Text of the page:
People all over the world are constantly assured of the benefits of more competition in business. But billions live in poverty, while the environment deteriorates. Is a humane economic order at all feasible?
Franz-Josef Radermacher, a professor at Ulm University in Germany and a member of the Club of Rome, tells of a rather gloomy picture when talking about the effects of globalization.
For years he's been throwing his weight behind a market economy which adheres to social and ecological standards. But he feels that governments have been dragging their feet on enforcing national legislation to this end, not being able to keep abreast of global economic developments. The result is a kind of hollow democracy, he claims.
Radermacher points out that international treaties like those within the World Trade Organization (WTO) also oblige German traders to sell products which have been produced by children under slave-like conditions. "And we're talking about products that have been made in countries which, just like Germany, are signatories to relevant United Nations treaties prohibiting such work conditions," he says.
Anyone who blocks such products from home markets is bound to face WTO arbitration procedures. "And it's along this logic that things constantly happen which allegedly no one wants," Radermacher argues.
Basic values hard to defend
In the 1980s and 1990s, Western policymakers sped up a development, but were not prepared for the consequences which today they can no longer control. Democracies weren't able to uphold some basic standards in the face of rapidly progressing economic liberalization.
"The choice invariably was whether to steer clear of that process - which would have meant becoming isolated - or whether to engage in the second-best solution," explains Radermacher. The best option would have been to establish standards for a socially-balanced global world order, but nobody really wanted to negotiate on that at the time.
Since then, it hasn't become any easier to introduce minimum standards. In 1999, the then UN Secretary-General Kofi Annan tried to make companies warm to a so-called Global Compact, a worldwide accord of sorts. By getting private firms on board, Annan hoped to give fresh impetus to the debate about standards.
"On the one hand, companies were to enforce and promote human rights, labor rights, environmental protection standards and anti-corruption schemes in their fields of activity," says Julia Roloff, a sociologist from the ESC Rennes School of Business. "The second goal was to forge partnerships with companies in order to meet UN targets."
More than 8,000 firms have meanwhile joined the Global Compact with a view to shaping globalization along socially just and environmentally friendly lines. But the results achieved so far leave much to be desired.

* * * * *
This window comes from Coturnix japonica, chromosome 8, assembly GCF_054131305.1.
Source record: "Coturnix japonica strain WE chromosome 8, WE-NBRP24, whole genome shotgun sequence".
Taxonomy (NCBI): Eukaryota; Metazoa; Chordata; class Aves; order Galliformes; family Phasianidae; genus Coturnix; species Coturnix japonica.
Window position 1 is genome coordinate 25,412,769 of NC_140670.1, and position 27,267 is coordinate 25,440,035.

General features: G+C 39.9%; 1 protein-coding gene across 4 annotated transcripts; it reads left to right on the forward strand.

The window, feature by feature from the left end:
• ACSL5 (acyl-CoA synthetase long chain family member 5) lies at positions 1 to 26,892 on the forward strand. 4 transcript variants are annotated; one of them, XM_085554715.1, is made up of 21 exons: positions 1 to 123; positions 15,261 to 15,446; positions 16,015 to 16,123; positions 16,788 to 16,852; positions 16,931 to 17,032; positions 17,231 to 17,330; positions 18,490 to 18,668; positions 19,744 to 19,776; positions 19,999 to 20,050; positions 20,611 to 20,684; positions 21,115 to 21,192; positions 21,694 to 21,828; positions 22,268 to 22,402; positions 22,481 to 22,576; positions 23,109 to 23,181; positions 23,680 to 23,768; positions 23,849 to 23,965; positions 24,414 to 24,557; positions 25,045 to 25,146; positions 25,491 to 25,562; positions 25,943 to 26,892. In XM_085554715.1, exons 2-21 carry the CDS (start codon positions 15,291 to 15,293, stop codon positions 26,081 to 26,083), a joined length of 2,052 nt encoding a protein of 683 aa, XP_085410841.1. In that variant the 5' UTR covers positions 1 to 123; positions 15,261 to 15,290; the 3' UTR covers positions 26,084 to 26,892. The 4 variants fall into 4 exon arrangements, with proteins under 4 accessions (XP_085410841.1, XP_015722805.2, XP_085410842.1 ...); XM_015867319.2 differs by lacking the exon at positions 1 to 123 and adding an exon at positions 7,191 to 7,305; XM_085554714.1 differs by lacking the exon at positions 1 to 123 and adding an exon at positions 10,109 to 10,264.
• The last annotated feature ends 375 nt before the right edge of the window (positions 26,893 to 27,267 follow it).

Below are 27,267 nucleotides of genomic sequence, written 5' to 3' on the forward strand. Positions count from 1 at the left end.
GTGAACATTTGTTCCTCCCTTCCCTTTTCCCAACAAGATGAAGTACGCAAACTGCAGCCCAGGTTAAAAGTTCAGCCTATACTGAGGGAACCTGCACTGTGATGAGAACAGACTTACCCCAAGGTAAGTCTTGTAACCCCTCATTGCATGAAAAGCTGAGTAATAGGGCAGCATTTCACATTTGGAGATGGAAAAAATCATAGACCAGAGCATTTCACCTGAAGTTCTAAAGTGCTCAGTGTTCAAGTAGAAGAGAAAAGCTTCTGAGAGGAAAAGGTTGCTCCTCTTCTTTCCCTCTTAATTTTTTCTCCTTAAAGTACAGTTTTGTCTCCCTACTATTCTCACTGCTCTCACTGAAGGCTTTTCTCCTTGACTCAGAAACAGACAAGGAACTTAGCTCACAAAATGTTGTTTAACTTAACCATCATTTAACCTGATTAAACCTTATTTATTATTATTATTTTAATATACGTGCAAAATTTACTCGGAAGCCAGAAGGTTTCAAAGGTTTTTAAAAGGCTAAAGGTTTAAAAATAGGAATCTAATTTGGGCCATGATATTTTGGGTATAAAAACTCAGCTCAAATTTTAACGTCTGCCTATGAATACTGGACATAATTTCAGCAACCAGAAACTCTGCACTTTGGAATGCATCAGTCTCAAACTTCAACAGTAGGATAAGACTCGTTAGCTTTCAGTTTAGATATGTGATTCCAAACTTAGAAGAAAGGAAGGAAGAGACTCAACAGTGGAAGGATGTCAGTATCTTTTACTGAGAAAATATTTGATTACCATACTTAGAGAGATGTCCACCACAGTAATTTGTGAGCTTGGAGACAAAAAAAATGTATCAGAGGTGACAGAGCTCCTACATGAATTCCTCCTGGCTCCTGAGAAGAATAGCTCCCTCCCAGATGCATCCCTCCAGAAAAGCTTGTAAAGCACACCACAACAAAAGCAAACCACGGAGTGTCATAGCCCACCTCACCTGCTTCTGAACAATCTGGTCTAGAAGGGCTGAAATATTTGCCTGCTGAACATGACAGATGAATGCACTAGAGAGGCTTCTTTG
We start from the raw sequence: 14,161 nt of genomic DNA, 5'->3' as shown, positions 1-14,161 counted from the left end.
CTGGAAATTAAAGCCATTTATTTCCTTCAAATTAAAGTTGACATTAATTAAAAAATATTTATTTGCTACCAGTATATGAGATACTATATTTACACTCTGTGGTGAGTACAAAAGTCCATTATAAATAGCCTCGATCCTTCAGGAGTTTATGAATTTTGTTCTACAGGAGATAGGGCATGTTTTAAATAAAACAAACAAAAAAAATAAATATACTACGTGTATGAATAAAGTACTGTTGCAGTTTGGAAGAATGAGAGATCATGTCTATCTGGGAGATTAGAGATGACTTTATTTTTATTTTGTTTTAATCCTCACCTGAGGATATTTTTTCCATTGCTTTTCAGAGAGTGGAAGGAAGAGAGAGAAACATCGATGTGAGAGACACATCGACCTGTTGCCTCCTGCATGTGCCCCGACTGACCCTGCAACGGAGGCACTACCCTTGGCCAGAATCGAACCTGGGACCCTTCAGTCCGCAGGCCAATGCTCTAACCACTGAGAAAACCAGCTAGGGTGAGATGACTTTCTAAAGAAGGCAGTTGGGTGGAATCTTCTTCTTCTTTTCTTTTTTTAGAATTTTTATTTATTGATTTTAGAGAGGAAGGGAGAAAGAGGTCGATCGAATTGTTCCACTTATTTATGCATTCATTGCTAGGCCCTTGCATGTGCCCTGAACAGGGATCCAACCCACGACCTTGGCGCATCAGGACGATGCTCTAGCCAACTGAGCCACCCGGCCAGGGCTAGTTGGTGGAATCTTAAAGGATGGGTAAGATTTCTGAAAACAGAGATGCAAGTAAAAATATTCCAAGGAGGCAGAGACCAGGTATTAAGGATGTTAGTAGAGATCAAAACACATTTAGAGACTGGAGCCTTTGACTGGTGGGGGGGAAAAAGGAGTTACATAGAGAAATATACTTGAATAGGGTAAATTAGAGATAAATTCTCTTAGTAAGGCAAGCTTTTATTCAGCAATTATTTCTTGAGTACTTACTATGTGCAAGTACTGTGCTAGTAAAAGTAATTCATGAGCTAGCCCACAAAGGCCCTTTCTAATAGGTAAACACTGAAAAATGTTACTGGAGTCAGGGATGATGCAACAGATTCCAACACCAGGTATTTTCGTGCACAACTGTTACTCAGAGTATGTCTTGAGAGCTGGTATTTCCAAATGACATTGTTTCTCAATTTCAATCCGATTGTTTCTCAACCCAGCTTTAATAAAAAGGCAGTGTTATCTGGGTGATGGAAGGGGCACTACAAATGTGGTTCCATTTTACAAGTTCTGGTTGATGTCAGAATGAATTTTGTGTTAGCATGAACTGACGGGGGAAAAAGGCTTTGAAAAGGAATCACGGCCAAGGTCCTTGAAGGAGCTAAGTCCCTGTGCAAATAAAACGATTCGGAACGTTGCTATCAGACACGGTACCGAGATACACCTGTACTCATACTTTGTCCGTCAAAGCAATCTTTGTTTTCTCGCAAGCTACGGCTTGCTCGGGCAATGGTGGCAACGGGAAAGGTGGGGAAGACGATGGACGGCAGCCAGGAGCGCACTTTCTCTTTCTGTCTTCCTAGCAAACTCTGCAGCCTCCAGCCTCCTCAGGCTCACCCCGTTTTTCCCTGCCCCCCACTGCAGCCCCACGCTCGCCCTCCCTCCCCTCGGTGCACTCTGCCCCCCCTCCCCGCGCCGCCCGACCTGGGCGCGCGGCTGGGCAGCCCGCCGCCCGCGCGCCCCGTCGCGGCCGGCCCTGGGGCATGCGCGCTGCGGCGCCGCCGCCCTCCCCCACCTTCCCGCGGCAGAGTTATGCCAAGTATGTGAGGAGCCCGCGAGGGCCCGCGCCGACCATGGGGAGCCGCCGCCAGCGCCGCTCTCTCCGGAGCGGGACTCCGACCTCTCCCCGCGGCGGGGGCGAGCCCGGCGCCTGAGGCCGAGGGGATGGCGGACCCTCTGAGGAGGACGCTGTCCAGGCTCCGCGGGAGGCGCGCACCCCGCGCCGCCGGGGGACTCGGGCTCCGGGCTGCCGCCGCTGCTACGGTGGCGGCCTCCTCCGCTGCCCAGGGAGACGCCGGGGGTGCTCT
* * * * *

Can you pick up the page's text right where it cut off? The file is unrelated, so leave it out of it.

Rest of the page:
Participation is voluntary and not more than a declaration of intent. There is no system of checks and sanctions in place, and a UN commission in 2010 criticized the vague concept of the program, its lack of a mandate and the lack of control.
Outside the UN framework, governments are increasingly banking on getting the private sector involved. "That's a development which can be witnessed across the European continent," says Michael Assländer, an expert in business ethics with the International Graduate School in Zittau, Germany.
He adds that the European Commission laid down its thoughts on corporate social responsibility in a government green paper. "It's all about environment protection and social standards, on a voluntary basis," Assländer says. "I assume there's also a hidden agenda of trying to cut public spending and letting private companies step into the breach."
States beating a retreat
In other words, the more private companies engage in environmental protection, education or culture, the more states can save in times of overdrawn budgets. The only problem is that firms can abandon their voluntary commitment in this area at a drop of the hat, says Assländer.
And, he adds, they usually have their own axe to grind. Moreover, enterprises become increasinlgy harder to regulate as states increase their dependency on them.
But the economic liberalization of the past few decades has had its good sides, too. Without it, the rise of rapidly industrializing nations such as China and India would have been unthinkable. But it's there that the rift between the rich and the poor is wider than anywhere else in the world.
Europe, for its part, has been proud of it relatively high degree of social balance. However, that achievement may soon become a thing of the past, says Radermacher. He says that the gulf between the affluent and the needy looks set to become even bigger in Europe.
"To many, that's quite normal, because it's happening around the globe," Radermacher says. "They simply say that this is also a form of social justice."
Author: Andreas Becker / hg
Editor: Martin Kuebler